In Coldplay’s song, “Paradise”, the songwriters use exaggerative language, personification, and rhetorical techniques to tell the story of a little girl’s escape from the harshness and disappointment of reality. The listeners of this song are treated to a beautifully written story about a girl’s maturity through the struggles and disappointment that life has offered to her. Some of the most effective ways that the songwriters explain the plight of the girl are when they attach the listener emotionally with her plight through their use of exaggerated language and personification. Ultimately, the girl copes with her situation and shows signs of maturity; which, enforces the emotional connection that the audience feels with her.
This story is told through the use of many different techniques of writing, including, one of the most emotionally gripping, personification. The use of a line such as “When she was just a girl she expected the world but it flew away from her reach” (lines 1-2) gives the listener a childlike view on the situation, which, allows the listener to relate to and, subsequently, connect themselves to the song’s protagonist. Personification is also used in other lines such as, “Life goes on, it gets so heavy the wheel breaks the butterfly every tear a waterfall” (lines 12-14), where the band’s use of personification is paired with dramatic exaggerative language and dark imagery, which, helps to allow the listener to share the overwhelmed and dramatic feeling that the protagonist possesses. The personification of life being so heavy that it breaks her spirit “Life goes on it gets so heavy, the wheel breaks the butterfly” (lines 12-14) is especially effective at explain...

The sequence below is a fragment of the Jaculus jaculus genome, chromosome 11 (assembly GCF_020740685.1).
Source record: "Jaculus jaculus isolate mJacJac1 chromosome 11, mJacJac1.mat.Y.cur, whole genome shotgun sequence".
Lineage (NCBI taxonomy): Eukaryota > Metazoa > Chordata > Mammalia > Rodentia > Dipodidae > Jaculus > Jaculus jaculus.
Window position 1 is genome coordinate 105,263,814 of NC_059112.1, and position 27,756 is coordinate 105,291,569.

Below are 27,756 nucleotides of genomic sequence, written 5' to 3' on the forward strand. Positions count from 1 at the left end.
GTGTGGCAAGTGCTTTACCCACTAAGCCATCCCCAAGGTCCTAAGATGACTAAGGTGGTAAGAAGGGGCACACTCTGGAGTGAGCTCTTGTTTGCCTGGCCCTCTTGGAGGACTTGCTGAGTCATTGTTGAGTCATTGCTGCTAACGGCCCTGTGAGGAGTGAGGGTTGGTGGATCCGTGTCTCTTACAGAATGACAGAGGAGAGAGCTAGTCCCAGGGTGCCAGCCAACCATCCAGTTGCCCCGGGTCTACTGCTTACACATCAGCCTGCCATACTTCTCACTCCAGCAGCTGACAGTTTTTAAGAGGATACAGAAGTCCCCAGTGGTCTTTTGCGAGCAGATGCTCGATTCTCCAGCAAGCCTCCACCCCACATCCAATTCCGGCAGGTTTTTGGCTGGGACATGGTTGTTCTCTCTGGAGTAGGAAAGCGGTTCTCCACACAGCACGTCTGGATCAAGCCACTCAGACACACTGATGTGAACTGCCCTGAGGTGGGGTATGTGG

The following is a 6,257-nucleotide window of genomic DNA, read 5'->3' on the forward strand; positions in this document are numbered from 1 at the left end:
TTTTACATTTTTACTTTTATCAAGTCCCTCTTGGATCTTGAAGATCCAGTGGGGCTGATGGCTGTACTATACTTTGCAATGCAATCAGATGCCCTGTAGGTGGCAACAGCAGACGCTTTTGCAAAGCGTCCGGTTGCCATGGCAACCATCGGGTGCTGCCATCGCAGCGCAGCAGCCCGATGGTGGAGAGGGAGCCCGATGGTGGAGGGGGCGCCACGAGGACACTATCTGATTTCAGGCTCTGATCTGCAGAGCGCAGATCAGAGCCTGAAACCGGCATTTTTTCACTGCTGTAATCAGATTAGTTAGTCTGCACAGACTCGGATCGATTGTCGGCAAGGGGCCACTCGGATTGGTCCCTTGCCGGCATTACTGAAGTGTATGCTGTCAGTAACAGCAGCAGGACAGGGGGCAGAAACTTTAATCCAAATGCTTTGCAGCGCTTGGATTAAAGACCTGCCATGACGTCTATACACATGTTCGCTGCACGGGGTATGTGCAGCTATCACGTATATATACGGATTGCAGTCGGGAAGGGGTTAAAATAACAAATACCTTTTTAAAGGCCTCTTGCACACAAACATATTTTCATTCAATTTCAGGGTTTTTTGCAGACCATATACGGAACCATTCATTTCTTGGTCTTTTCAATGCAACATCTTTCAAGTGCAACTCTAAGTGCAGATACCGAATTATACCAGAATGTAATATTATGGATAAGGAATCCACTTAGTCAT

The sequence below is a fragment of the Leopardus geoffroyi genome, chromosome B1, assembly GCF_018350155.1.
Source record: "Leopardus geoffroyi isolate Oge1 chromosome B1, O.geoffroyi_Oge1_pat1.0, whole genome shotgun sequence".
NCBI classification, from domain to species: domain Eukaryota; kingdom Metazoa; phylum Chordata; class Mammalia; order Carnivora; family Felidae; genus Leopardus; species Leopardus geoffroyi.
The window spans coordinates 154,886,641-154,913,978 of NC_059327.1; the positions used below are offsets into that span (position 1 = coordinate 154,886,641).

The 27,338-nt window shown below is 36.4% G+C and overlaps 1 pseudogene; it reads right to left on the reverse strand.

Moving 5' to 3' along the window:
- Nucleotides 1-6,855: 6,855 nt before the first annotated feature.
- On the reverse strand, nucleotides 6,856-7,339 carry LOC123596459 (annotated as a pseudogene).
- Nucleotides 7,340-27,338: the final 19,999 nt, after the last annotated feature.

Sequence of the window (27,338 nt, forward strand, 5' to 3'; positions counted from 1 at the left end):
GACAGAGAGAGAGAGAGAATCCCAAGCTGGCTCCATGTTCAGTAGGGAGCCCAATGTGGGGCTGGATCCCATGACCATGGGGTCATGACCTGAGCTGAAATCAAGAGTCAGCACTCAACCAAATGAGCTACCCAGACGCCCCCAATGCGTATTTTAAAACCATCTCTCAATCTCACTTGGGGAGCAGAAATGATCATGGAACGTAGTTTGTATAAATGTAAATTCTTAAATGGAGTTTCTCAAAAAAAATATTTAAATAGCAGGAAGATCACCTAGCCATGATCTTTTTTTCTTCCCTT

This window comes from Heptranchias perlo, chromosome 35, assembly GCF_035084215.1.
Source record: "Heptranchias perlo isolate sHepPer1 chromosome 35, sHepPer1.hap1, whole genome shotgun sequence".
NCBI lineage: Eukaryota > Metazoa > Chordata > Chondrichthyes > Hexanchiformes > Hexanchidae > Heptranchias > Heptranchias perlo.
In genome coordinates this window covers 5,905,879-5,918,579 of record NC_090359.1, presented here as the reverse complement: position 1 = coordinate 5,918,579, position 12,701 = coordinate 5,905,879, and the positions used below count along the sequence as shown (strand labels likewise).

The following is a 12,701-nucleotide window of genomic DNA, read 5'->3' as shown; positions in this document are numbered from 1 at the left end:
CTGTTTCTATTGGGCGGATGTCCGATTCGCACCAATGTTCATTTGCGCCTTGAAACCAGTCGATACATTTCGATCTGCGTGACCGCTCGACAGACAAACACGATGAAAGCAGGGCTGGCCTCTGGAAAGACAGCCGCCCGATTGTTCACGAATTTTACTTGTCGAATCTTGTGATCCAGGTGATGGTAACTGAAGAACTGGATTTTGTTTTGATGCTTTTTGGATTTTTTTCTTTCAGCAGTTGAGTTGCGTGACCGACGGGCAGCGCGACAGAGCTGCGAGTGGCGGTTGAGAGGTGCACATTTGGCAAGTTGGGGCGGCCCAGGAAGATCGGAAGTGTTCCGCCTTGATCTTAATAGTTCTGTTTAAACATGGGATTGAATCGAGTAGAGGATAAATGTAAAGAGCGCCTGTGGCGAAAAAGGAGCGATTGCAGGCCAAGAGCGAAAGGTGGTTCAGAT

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...established happiness and maturity. Ultimately, this progression from disappointed to
In conclusion, in the song “Paradise” the writers use common rhetorical techniques to establish both an emotional connection between the listener and the protagonist, and, an aesthetic connection to the environment created by the protagonist in response to her disappointment and lack of happiness with the world around her. Many of the rhetorical techniques used within this song are repeated throughout the passage; and one of the more effective techniques used is the writer’s masterful use of dramatic language. The uses of dramatic language in this song, paired with some examples of differentiating tones and imagery, give the listener an intense emotional connection to the protagonist and intensifies the relatable response that the listener has during the chorus of the song.
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